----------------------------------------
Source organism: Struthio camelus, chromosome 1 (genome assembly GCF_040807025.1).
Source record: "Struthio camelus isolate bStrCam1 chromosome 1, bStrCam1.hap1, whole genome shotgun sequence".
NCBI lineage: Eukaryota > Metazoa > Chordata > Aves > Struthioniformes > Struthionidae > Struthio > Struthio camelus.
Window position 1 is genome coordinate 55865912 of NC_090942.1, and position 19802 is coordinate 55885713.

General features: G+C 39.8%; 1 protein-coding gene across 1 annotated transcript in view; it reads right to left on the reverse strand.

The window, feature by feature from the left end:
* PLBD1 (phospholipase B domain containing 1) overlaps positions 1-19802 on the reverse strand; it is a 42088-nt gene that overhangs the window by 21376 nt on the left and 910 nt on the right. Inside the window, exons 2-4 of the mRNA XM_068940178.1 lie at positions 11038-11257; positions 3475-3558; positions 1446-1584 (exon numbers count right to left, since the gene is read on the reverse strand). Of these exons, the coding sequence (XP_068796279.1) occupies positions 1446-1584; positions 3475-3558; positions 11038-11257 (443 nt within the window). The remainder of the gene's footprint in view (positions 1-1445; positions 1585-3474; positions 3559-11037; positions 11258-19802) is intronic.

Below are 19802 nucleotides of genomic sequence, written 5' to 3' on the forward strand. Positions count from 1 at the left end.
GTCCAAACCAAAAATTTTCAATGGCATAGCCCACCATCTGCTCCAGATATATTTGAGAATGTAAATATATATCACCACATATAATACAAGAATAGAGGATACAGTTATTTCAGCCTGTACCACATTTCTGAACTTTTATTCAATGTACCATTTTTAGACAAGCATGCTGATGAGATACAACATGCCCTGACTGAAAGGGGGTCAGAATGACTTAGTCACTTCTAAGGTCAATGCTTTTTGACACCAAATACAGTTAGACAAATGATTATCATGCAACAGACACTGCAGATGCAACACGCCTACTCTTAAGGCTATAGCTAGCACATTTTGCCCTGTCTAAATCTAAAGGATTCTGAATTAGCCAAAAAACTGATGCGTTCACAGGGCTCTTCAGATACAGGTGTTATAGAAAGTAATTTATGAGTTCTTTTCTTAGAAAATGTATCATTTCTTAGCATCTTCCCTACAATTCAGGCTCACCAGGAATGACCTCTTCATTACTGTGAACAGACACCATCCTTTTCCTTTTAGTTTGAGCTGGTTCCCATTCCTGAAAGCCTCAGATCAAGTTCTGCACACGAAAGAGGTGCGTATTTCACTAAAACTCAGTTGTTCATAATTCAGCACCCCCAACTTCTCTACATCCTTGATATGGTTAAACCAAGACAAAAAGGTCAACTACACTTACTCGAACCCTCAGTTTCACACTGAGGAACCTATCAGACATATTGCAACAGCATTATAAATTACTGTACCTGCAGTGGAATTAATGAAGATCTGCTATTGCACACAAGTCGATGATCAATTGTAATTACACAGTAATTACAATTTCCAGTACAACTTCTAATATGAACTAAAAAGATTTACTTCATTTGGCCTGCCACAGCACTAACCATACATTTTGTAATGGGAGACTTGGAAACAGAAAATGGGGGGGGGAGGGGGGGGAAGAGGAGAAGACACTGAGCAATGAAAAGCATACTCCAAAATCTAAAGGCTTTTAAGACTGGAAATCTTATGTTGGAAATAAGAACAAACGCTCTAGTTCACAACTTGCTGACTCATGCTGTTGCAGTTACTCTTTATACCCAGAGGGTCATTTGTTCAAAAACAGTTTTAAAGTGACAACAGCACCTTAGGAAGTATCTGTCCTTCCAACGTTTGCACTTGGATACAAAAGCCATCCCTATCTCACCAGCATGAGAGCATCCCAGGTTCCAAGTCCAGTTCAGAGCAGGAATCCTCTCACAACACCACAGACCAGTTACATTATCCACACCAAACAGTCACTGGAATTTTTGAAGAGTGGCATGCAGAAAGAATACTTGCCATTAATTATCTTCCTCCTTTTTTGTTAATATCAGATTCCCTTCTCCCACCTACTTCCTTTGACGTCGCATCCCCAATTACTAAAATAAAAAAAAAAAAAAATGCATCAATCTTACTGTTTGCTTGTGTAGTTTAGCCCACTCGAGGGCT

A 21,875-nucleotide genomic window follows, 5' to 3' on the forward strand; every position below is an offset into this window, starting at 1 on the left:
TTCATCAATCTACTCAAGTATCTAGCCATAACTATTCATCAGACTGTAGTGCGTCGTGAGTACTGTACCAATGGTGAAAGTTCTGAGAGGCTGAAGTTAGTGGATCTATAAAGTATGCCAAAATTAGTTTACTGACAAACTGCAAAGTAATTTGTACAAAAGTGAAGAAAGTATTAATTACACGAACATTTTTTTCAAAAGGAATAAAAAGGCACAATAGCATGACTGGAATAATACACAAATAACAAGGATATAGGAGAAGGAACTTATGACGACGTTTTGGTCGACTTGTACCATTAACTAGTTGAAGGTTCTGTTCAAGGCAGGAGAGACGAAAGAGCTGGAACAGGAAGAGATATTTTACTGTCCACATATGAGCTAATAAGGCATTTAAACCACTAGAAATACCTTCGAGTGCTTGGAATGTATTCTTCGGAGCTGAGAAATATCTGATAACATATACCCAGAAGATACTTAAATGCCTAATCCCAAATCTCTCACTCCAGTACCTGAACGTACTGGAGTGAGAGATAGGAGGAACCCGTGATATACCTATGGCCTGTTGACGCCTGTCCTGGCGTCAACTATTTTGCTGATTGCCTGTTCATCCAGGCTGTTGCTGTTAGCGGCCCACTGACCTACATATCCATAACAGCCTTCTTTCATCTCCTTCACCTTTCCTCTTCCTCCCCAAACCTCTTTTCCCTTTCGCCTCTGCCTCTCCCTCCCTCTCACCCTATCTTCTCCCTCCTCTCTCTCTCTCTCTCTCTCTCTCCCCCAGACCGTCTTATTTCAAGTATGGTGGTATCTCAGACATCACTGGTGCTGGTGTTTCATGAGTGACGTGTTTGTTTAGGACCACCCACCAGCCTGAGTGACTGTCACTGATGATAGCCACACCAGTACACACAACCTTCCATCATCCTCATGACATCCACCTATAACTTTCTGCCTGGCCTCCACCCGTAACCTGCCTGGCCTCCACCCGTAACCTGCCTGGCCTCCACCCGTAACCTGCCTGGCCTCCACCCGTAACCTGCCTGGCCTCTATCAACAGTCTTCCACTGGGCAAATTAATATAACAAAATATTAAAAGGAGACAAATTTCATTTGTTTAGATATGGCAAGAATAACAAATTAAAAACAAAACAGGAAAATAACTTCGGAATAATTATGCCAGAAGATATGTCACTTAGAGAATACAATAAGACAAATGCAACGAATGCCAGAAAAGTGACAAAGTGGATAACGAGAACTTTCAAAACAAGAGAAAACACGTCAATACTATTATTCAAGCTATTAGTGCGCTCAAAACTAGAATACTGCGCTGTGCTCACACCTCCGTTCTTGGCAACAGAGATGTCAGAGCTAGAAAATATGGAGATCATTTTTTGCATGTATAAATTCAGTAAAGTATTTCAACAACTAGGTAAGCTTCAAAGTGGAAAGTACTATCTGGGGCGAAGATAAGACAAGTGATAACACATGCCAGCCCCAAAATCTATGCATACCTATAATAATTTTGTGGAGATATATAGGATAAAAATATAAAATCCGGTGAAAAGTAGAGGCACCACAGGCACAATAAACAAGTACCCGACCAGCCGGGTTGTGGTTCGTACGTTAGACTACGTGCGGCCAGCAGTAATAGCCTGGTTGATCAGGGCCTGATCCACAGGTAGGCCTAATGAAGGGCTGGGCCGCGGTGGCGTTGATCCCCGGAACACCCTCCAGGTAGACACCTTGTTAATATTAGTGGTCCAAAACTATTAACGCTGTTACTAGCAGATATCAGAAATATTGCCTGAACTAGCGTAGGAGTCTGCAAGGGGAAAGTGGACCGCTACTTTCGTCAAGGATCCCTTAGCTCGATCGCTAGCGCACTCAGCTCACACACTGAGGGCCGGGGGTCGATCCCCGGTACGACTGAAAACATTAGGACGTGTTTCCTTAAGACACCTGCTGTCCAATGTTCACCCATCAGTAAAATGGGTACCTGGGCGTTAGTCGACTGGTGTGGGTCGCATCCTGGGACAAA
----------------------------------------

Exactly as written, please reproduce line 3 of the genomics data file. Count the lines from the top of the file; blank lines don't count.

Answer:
NCBI lineage: Eukaryota > Metazoa > Chordata > Aves > Struthioniformes > Struthionidae > Struthio > Struthio camelus.